A Shenyang J-16 fighter of the People’s Liberation Army Air Force (PLAAF) has conducted a dangerous intercept of a Boeing P-8A Poseidon of the Royal Australian Air Force (RAAF).
The incident occurred on 26 May while the RAAF jet conducted a routine patrol in international airspace over the South China Sea.
“The intercept resulted in a dangerous manoeuvre which posed a safety threat to the P-8 aircraft and its crew,” says Australia’s Department of Defence.
“The Australian Government has raised its concerns about the incident with the Chinese Government.”
According to a 9 News television report, the J-16 flew close alongside the P-8A and released flares. It then flew directly in front of the RAAF aircraft – a variant of 737 airliner – and release a cloud of chaff, some of which was ingested by the P-8A’s CFM International CFM56 engines.
“It threatened the safety of an aircraft and crew,” says defence minister Richard Marles. “We were operating completely within our rights and international law. Quite obviously this is very dangerous.”
The Chinese defence ministry did not reply to a request for comment.
Flight tracking data suggests the incident occured far to the south of China and just west of the Philippines. The Chinese fighter likely came from one of the air bases China has built on attols in the South China Sea.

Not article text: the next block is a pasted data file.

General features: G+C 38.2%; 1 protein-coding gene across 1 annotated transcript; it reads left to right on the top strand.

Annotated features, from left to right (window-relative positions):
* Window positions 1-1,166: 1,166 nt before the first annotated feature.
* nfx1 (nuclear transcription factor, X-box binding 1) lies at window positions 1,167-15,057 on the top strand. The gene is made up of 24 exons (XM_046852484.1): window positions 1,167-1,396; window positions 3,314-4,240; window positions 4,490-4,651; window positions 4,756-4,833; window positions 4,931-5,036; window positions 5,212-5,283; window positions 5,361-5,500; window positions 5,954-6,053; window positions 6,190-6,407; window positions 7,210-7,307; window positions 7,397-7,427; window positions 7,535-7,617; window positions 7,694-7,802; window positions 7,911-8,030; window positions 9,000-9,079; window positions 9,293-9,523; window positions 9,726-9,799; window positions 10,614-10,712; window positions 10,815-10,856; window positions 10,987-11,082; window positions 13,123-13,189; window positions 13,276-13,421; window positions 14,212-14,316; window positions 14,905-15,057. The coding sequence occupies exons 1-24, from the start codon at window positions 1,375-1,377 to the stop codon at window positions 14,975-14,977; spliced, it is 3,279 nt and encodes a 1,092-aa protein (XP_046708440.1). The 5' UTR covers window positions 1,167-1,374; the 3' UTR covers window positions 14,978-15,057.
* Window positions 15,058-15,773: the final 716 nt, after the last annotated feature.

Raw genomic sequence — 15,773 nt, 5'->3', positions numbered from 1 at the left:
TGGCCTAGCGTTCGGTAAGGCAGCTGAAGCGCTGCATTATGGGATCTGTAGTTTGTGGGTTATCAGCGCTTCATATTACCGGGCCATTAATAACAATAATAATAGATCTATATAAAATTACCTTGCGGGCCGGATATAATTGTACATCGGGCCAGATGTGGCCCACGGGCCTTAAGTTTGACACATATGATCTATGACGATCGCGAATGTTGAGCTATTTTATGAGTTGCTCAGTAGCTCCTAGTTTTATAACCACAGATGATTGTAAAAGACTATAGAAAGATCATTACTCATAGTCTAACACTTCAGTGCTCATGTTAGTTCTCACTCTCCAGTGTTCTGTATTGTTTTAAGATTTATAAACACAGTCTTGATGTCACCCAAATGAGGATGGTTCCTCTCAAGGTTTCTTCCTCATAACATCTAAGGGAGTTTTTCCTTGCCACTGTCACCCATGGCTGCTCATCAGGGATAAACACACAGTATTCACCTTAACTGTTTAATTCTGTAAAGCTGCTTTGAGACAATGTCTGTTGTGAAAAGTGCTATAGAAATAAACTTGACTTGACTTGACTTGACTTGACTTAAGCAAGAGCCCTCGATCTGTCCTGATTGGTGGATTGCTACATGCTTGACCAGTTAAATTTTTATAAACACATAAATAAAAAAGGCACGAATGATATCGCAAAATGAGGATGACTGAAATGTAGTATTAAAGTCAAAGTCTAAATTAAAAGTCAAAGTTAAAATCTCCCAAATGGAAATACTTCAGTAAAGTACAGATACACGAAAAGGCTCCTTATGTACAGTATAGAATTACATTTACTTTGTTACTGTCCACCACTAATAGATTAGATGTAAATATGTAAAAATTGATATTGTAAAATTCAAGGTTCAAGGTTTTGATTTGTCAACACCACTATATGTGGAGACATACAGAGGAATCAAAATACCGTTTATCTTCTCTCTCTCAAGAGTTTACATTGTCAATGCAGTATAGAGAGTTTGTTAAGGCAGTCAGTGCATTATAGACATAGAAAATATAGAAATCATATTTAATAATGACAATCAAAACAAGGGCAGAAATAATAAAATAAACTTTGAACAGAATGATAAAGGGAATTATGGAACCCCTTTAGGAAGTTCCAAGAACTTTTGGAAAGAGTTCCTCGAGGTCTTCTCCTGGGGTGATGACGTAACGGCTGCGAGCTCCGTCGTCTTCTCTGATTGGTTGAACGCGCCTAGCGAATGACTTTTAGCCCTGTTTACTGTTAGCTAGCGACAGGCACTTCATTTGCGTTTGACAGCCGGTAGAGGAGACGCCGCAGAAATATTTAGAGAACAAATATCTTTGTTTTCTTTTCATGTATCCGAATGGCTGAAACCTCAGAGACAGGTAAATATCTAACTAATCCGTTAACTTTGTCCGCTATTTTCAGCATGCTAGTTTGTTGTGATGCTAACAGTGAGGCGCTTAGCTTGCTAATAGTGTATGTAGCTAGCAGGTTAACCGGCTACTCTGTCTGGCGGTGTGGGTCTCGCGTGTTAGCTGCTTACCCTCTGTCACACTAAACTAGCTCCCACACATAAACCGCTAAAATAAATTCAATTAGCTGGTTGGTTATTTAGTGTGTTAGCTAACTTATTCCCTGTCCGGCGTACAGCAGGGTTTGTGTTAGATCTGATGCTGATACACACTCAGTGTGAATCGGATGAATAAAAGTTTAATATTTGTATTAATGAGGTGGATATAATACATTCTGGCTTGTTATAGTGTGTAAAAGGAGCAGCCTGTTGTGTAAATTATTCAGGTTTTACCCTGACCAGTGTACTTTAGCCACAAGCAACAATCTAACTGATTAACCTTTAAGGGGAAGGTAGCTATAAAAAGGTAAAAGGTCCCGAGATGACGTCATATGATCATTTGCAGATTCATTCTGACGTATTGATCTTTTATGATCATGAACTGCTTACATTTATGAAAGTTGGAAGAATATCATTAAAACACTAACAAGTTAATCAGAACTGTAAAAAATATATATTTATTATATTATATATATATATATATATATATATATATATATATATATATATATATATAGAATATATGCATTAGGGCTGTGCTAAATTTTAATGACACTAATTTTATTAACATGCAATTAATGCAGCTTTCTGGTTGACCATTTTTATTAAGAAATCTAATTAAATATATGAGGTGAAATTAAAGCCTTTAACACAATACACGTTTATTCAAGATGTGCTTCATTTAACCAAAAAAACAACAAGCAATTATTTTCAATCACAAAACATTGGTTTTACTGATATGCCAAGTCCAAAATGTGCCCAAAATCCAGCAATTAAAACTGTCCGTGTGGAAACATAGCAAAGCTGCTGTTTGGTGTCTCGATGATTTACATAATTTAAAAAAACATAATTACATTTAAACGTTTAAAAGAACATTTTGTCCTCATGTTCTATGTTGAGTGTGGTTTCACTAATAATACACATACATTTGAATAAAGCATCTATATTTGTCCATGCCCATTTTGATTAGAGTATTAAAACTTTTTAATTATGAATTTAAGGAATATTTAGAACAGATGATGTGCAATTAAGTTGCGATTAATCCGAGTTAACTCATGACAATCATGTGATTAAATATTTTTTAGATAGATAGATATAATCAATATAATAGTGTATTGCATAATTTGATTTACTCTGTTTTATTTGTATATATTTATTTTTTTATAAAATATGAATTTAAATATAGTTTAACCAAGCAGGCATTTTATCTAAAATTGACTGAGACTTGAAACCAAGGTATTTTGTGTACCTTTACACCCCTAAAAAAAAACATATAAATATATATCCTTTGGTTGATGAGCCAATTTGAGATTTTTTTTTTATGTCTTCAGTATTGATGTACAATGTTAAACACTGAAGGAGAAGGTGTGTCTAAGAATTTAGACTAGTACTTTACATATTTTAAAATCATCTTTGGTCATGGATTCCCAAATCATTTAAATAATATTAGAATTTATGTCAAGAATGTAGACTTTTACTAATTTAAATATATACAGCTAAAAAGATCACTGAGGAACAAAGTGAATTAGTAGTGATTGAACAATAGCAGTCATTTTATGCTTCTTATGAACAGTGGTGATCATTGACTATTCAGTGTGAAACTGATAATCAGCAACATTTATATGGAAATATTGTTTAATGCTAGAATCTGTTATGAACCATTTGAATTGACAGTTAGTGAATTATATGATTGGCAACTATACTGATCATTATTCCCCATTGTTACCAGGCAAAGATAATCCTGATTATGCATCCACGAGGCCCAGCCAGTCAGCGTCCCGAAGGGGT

The Australian aircraft involved bears the registration A47-008, which was operating from Clark air base in the Philippines. Cirium fleets data indicates that the aircraft entered service in June 2019.
This is the second known incident this year in which the Chinese military has targeted an Australian P-8A. In February, Australia says that a Chinese warship used a high-power laser to illuminate the aircraft over the Makassar Strait, which lies to the north of Australia.
Canada also recently accused Beijing of conducting unsafe intercepts. In a 1 June statement, the Canadian Armed Forces (CAF) said that unspecified Chinese aircraft intercepted a Royal Canadian Air Force (RCAF) Lockheed Martin P-140 – Canada’s designation for the P-3 Orion.
At the time of the incident, the RCAF aircraft was flying in international airspace in support of a UN-sanctioned mission to enforce UN Security Council sanctions against North Korea.
“In these interactions, PLAAF aircraft did not adhere to international air safety norms,” says the CAF.
“These interactions are unprofessional and/or put the safety of our RCAF personnel at risk. In some instances, the RCAF aircrew felt sufficiently at risk that they had to quickly modify their own flight path in order to increase separation and avoid a potential collision with the intercepting aircraft.”
The PLAAF has a long history of aggressive intercepts in international airspace. Most famously, on 1 April 2001 the PLAAF sparked an international incident when a Shenyang J-8 collided with a US Navy EP-3.
The Chinese pilot was killed and the EP-3 made an emergency landing on China’s Hainan Island. While the US crew was eventually released, the EP-3 was only returned in a dismantled state.